“Where the river runs those giant hills between”
– Man from Snowy River by Banjo Patterson.
Some of Kosciusko National Park’s most popular walking tracks, including the Snow Gums Boardwalk and the Main Range Walk, start from Charlotte Pass Lookout, and the walks have great signs about the vegetation and climate. But I wrote a few blog posts about the specific plant species and communities you see around Charlotte Pass, and that are representative of a lot of the alpine communities in the Snowy Mountains more generally.
Different combinations of plants grow in different areas depending on the climate, geology, soil, altitude and shape of the land. Because these environmental factors are patchy so too are the communities of plants. The alpine vegetation found in Kosciuszko is unique because it is very patchy over a very small area. For example, if you walk from the top of the chairlift to the top of Kosciuszko most of the hillsides are covered with areas of herbs and grasses, called ‘tall alpine herbfield’. But in amongst this are small patches of other plant communities, for example, where it is particularly wet there are ‘bogs’, and where it is particularly rocky there are small hardy shrubs which make up what we call ‘heath’.
At the top of the hill at the Charlotte Pass lookout, you will find ‘subalpine woodland’. This woodland is made up of the striking Eucaluptus pauciflora, with shrubs, grasses and herbs beneath. Subalpine woodlands are the highest woodlands you will find in Australia.
Perhaps counter-intuitively, as you start going down the hillside you find plant communities that look more alpine-y than a woodland. Surely you would expect to see the woodland at lower elevations? But in situations like this, you get cold air sinking down into the valleys making it a little too cold for trees.
Towards the top of the hill is ‘wet alpine heath‘, which is made of short woody shrubs with tough leaves, with some herbs and grasses growing in patches underneath. The heathland you walk through at Charlotte’s Pass is a little soggy but the shrubby plants do well, particularly Epacris glacialis (Reddish Bog Heath) which likes the crappy drainage and dampness. In the picture below you can see Oxylobium ellipticum (Common Shaggy-Pea), Epacris paludosa (Alpine Heath), Brachyloma daphnoides (Daphne heath) and Leucopogon hookeri (Mountain Beard Heath) all growing close together.
As we go down further into the valley we come across what is called ‘alpine herbfields‘. There are different types of alpine herbfields, but they are all characterised by having lots of herbaceous species (i.e. small, non-woody species), like grasses and daisies. Tall alpine herbfields are the most common type in the area. You will find tall herbfields across Kosciusko National Park, even on top of Kosciuszko itself. Tussock grassland is also a type of alpine herbfield and as you may have guessed you will find lots of tussocky grasses in this plant community. These communities aren’t as tough as some other vegetation types and don’t occur where there is constant snow cover, regular high winds, very stony or very wet soil.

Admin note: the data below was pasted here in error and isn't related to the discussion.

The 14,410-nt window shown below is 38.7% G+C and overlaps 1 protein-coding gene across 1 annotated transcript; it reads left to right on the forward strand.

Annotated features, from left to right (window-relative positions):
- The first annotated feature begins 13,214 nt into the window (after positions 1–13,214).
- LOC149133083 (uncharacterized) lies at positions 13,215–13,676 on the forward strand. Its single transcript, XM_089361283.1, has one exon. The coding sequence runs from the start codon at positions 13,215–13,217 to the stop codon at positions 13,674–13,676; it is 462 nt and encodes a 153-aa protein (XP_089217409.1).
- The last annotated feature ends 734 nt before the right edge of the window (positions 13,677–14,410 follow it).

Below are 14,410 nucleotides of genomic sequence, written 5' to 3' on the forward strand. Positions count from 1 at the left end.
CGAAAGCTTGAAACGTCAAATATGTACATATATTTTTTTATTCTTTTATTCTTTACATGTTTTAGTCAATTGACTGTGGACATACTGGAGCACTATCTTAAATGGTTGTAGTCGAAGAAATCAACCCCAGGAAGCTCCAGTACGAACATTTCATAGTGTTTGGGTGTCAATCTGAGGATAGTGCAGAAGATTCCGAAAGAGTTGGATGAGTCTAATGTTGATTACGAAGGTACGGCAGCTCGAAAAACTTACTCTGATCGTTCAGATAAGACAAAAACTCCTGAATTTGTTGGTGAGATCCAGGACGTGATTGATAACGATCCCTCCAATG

In the photo below you can see a wonderful combination of grasses, orchids, such as Prasophyllum alpestre (Mauve Leek Orchid), and daisies, including Celmisia costiniana (Silver Snow Daisy).
As it gets wetter in the valley we start to see communities we call bogs or fens. ‘Bogs‘ are wetlands with short hard-leaved shrubs all growing very close together (unsurprisingly, very hard to walk through). In the picture below you can see a bog with the shrubs Richea continentis (Candle Heath), Baeckea gunniana (Alpine Baeckea), and Grevillea australis (Alpine Grevillea). You can also see some yellow and white daisies: Celmisia costiniana (Silver Snow Daisy), Craspedia maxgrayi (Billy Button) and Podolepis robusta (Alpine Podolepis).
In amongst the shrubs, you will find clumps of moss. You can see in the picture below the pale green-yellow Sphagnum cristatum, some Richea continentis (Candle Heath) branches and the silvery Astelia alpina (Pineapple Grass).
Areas where there is often standing water and very peaty soils you find communities called ‘fens‘. These are made of shorter more spread out herbs and sedges, including Carex and grasses. In the picture below you can see the carnivorous leaves of Drosera acturi (Alpine Sundew), the bright green clumps of Psychrophila introloba (Alpine Marsh-Marigold), Carpha alpina (Small Flower-Rush), Oreobolis distichus (Fan Tuft-Rush), and the silvery Astelia alpina (Pineapple Grass) delicate white-flowered Oschatzia cuneifolia (Wedge Oschatzia). Once again you will see small intermingled patches of these plant communities over quite a small space.
Now to dig down into these communities more closely (not literally as it is a National Park and that is illegal).
Department of Environment, Heritage and the Arts (2009), Alpine Sphagnum Bogs and Associated Fens: Policy Statement 3.16.
Keith, D. (2004) Ocean Shores to Desert Dunes: The Native Vegetation of New South Wales and the ACT. Department of Environment and Conservation (NSW), Hurstville.
Totterdell, CJ., Costin AB. & Gray M. (2000) Kosciuszko Alpine Flora: Field Edition. CSIRO Publishing.
PlantNET (The NSW Plant Information Network System). Royal Botanic Gardens and Domain Trust, Sydney. http://plantnet.rbgsyd.nsw.gov.au/
Wapstra, M, Wapstra A, Wapstra, H, (2010) Tasmanian Plant Names Unravelled. Fullers Bookshop, Launceston.